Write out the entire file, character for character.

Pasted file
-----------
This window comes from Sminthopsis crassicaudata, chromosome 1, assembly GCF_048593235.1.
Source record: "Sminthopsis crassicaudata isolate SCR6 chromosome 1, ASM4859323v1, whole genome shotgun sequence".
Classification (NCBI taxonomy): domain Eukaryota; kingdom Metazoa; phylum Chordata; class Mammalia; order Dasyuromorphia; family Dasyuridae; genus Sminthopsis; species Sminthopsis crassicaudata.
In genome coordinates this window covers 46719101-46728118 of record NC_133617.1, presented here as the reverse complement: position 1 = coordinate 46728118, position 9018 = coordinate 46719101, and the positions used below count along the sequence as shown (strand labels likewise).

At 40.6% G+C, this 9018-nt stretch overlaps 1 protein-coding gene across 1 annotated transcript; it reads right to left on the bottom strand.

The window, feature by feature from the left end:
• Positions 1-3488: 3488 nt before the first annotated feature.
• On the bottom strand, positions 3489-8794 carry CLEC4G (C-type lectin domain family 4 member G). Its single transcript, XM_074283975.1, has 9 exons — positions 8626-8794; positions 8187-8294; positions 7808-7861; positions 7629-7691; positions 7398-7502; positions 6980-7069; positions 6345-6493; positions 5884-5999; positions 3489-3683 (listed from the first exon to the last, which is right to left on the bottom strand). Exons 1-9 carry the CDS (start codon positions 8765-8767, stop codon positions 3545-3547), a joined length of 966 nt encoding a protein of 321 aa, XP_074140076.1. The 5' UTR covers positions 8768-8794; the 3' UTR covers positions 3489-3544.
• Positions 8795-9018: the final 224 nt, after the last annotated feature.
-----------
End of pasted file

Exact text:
This window comes from Sminthopsis crassicaudata, chromosome 1, assembly GCF_048593235.1.
Source record: "Sminthopsis crassicaudata isolate SCR6 chromosome 1, ASM4859323v1, whole genome shotgun sequence".
Classification (NCBI taxonomy): domain Eukaryota; kingdom Metazoa; phylum Chordata; class Mammalia; order Dasyuromorphia; family Dasyuridae; genus Sminthopsis; species Sminthopsis crassicaudata.
In genome coordinates this window covers 46719101-46728118 of record NC_133617.1, presented here as the reverse complement: position 1 = coordinate 46728118, position 9018 = coordinate 46719101, and the positions used below count along the sequence as shown (strand labels likewise).

At 40.6% G+C, this 9018-nt stretch overlaps 1 protein-coding gene across 1 annotated transcript; it reads right to left on the bottom strand.

The window, feature by feature from the left end:
• Positions 1-3488: 3488 nt before the first annotated feature.
• On the bottom strand, positions 3489-8794 carry CLEC4G (C-type lectin domain family 4 member G). Its single transcript, XM_074283975.1, has 9 exons — positions 8626-8794; positions 8187-8294; positions 7808-7861; positions 7629-7691; positions 7398-7502; positions 6980-7069; positions 6345-6493; positions 5884-5999; positions 3489-3683 (listed from the first exon to the last, which is right to left on the bottom strand). Exons 1-9 carry the CDS (start codon positions 8765-8767, stop codon positions 3545-3547), a joined length of 966 nt encoding a protein of 321 aa, XP_074140076.1. The 5' UTR covers positions 8768-8794; the 3' UTR covers positions 3489-3544.
• Positions 8795-9018: the final 224 nt, after the last annotated feature.